Buying roles: Individual buying
Stages of Buying Process:
Generally, the purchaser passes through five distinct stages in taking a decision for purchasing a particular commodity. These stages are: (i) need arousal, (ii) information search, (iii) evaluation behavior, (iv) purchase decision, and (v) post purchase feelings. (i) Need arousal: The buying process starts with need arousal. A need can be activated through internal or external stimuli. A need can also be aroused by an external stimulus such as sight of a new thing in a shop while purchasing other things. There is two-fold significance of need arousal stage to a marketing man. => First the marketer must identify the drive that might actually or potentially connect to the product class or brand and make the buyer feel that the product can satisfy the drive, he feels, and => It also helps recognize that the need levels for the product fluctuate over time and are triggered by different cues. The marketer can arrange cues to conform better to the natural rhythms and timing of need arousal. (ii) Information search: After need arousal, the consumer tries to solve it and gathers the sources and information about the product. Depending upon the intensity of need, it produces two states of individual. The first state is called heightened attention when the consumer becomes more receptive to the information regarding the item he needs. If a consumer needs to purchase a television, he will pay mere attention to TV ads and the remarks made by friends and associates about TVs. If need is more intense, the individual enters a state of active information search and he tries to collect more information about the product, its key attributes, qualities of various brands and about the outlets where they are available. There are four consumer information sources. (i) Personal sources (family, friends, neighbors etc.)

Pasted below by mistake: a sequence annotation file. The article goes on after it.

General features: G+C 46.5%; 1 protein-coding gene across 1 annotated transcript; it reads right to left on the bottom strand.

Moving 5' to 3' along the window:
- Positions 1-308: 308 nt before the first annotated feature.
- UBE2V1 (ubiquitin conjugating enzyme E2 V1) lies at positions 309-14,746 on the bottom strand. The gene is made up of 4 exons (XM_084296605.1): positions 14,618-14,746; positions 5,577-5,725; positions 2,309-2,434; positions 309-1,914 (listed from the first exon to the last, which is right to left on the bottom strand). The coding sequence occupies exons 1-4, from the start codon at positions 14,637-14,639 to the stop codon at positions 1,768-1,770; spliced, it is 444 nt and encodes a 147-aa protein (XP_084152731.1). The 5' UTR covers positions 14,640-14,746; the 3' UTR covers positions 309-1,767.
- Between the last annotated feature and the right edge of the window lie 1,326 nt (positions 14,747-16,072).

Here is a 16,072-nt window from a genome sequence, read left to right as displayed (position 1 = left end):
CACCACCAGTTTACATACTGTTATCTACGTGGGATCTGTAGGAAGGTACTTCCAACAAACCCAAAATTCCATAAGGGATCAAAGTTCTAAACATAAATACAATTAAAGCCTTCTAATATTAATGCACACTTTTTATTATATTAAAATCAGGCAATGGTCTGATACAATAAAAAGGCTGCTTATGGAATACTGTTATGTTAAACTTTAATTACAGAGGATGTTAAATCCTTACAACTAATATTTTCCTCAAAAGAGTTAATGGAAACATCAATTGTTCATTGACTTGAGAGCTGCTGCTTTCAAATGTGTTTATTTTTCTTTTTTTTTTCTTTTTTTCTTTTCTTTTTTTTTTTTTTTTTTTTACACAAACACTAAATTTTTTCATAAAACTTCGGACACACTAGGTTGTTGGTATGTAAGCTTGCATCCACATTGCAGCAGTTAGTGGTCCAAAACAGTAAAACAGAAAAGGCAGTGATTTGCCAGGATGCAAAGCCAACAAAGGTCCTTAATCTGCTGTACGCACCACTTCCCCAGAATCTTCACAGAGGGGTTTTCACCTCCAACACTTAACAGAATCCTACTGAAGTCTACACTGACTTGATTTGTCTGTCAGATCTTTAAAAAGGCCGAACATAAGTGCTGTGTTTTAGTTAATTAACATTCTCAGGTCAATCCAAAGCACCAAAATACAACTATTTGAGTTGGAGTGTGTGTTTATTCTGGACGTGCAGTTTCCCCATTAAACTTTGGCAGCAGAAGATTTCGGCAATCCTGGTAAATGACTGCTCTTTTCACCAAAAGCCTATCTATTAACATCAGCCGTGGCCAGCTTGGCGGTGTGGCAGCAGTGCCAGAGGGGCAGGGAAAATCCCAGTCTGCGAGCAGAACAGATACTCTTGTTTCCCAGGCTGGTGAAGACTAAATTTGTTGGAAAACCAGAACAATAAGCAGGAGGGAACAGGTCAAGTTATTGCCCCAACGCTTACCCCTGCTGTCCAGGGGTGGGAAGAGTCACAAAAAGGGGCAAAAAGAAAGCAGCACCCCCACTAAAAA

(ii) Commercial sources (advertisements, salesmen, dealers). (iii) Public sources (mass media,...
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